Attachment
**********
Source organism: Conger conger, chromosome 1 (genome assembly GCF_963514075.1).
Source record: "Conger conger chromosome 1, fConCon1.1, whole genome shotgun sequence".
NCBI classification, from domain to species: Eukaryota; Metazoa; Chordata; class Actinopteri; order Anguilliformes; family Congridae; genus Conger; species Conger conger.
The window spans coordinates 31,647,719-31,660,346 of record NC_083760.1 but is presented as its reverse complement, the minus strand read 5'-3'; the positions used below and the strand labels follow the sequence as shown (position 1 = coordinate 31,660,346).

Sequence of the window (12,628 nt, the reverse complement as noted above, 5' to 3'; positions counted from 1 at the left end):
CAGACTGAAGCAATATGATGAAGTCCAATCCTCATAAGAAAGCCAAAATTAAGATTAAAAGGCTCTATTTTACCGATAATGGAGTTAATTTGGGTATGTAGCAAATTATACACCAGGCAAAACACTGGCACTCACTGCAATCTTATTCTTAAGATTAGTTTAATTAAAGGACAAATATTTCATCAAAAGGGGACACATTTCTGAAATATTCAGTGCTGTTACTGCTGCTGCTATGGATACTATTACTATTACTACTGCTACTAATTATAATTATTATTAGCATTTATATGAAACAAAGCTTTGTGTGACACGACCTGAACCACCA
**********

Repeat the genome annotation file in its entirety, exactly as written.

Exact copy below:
Source organism: Conger conger, chromosome 1 (genome assembly GCF_963514075.1).
Source record: "Conger conger chromosome 1, fConCon1.1, whole genome shotgun sequence".
NCBI classification, from domain to species: Eukaryota; Metazoa; Chordata; class Actinopteri; order Anguilliformes; family Congridae; genus Conger; species Conger conger.
The window spans coordinates 31,647,719-31,660,346 of record NC_083760.1 but is presented as its reverse complement, the minus strand read 5'-3'; the positions used below and the strand labels follow the sequence as shown (position 1 = coordinate 31,660,346).

Sequence of the window (12,628 nt, the reverse complement as noted above, 5' to 3'; positions counted from 1 at the left end):
CAGACTGAAGCAATATGATGAAGTCCAATCCTCATAAGAAAGCCAAAATTAAGATTAAAAGGCTCTATTTTACCGATAATGGAGTTAATTTGGGTATGTAGCAAATTATACACCAGGCAAAACACTGGCACTCACTGCAATCTTATTCTTAAGATTAGTTTAATTAAAGGACAAATATTTCATCAAAAGGGGACACATTTCTGAAATATTCAGTGCTGTTACTGCTGCTGCTATGGATACTATTACTATTACTACTGCTACTAATTATAATTATTATTAGCATTTATATGAAACAAAGCTTTGTGTGACACGACCTGAACCACCA